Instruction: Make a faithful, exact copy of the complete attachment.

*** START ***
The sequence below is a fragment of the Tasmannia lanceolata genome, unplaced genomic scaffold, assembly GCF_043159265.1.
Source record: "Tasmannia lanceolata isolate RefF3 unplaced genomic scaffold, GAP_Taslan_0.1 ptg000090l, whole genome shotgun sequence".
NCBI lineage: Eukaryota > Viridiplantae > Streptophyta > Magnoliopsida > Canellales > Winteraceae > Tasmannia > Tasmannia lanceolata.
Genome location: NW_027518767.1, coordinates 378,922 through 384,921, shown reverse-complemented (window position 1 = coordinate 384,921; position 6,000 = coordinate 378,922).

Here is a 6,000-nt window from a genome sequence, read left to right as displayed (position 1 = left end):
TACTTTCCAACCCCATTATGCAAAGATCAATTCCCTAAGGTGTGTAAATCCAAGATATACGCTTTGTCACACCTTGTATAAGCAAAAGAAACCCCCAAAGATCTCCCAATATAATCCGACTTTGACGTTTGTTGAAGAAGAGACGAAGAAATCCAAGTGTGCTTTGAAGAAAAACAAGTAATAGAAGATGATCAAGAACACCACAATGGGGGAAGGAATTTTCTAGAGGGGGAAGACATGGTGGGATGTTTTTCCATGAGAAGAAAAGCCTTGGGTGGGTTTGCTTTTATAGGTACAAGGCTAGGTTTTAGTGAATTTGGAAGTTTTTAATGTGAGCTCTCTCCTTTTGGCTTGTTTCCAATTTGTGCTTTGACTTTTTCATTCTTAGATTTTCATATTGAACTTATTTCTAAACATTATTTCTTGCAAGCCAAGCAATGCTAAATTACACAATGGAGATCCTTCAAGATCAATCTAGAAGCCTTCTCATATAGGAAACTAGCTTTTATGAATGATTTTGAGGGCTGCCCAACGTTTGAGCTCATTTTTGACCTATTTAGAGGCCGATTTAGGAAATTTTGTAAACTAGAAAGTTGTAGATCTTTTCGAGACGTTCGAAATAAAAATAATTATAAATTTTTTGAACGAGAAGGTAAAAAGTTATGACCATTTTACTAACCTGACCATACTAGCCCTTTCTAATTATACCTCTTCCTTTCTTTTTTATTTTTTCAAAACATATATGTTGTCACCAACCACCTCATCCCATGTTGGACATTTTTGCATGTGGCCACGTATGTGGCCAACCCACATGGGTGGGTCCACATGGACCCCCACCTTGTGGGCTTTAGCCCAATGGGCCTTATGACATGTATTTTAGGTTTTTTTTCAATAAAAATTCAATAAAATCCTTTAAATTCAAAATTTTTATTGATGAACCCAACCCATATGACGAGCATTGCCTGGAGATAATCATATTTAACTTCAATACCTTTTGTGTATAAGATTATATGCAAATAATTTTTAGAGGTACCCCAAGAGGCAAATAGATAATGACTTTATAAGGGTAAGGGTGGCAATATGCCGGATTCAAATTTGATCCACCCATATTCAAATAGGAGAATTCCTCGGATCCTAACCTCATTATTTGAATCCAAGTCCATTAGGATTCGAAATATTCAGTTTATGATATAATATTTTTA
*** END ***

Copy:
The sequence below is a fragment of the Tasmannia lanceolata genome, unplaced genomic scaffold, assembly GCF_043159265.1.
Source record: "Tasmannia lanceolata isolate RefF3 unplaced genomic scaffold, GAP_Taslan_0.1 ptg000090l, whole genome shotgun sequence".
NCBI lineage: Eukaryota > Viridiplantae > Streptophyta > Magnoliopsida > Canellales > Winteraceae > Tasmannia > Tasmannia lanceolata.
Genome location: NW_027518767.1, coordinates 378,922 through 384,921, shown reverse-complemented (window position 1 = coordinate 384,921; position 6,000 = coordinate 378,922).

Here is a 6,000-nt window from a genome sequence, read left to right as displayed (position 1 = left end):
TACTTTCCAACCCCATTATGCAAAGATCAATTCCCTAAGGTGTGTAAATCCAAGATATACGCTTTGTCACACCTTGTATAAGCAAAAGAAACCCCCAAAGATCTCCCAATATAATCCGACTTTGACGTTTGTTGAAGAAGAGACGAAGAAATCCAAGTGTGCTTTGAAGAAAAACAAGTAATAGAAGATGATCAAGAACACCACAATGGGGGAAGGAATTTTCTAGAGGGGGAAGACATGGTGGGATGTTTTTCCATGAGAAGAAAAGCCTTGGGTGGGTTTGCTTTTATAGGTACAAGGCTAGGTTTTAGTGAATTTGGAAGTTTTTAATGTGAGCTCTCTCCTTTTGGCTTGTTTCCAATTTGTGCTTTGACTTTTTCATTCTTAGATTTTCATATTGAACTTATTTCTAAACATTATTTCTTGCAAGCCAAGCAATGCTAAATTACACAATGGAGATCCTTCAAGATCAATCTAGAAGCCTTCTCATATAGGAAACTAGCTTTTATGAATGATTTTGAGGGCTGCCCAACGTTTGAGCTCATTTTTGACCTATTTAGAGGCCGATTTAGGAAATTTTGTAAACTAGAAAGTTGTAGATCTTTTCGAGACGTTCGAAATAAAAATAATTATAAATTTTTTGAACGAGAAGGTAAAAAGTTATGACCATTTTACTAACCTGACCATACTAGCCCTTTCTAATTATACCTCTTCCTTTCTTTTTTATTTTTTCAAAACATATATGTTGTCACCAACCACCTCATCCCATGTTGGACATTTTTGCATGTGGCCACGTATGTGGCCAACCCACATGGGTGGGTCCACATGGACCCCCACCTTGTGGGCTTTAGCCCAATGGGCCTTATGACATGTATTTTAGGTTTTTTTTCAATAAAAATTCAATAAAATCCTTTAAATTCAAAATTTTTATTGATGAACCCAACCCATATGACGAGCATTGCCTGGAGATAATCATATTTAACTTCAATACCTTTTGTGTATAAGATTATATGCAAATAATTTTTAGAGGTACCCCAAGAGGCAAATAGATAATGACTTTATAAGGGTAAGGGTGGCAATATGCCGGATTCAAATTTGATCCACCCATATTCAAATAGGAGAATTCCTCGGATCCTAACCTCATTATTTGAATCCAAGTCCATTAGGATTCGAAATATTCAGTTTATGATATAATATTTTTA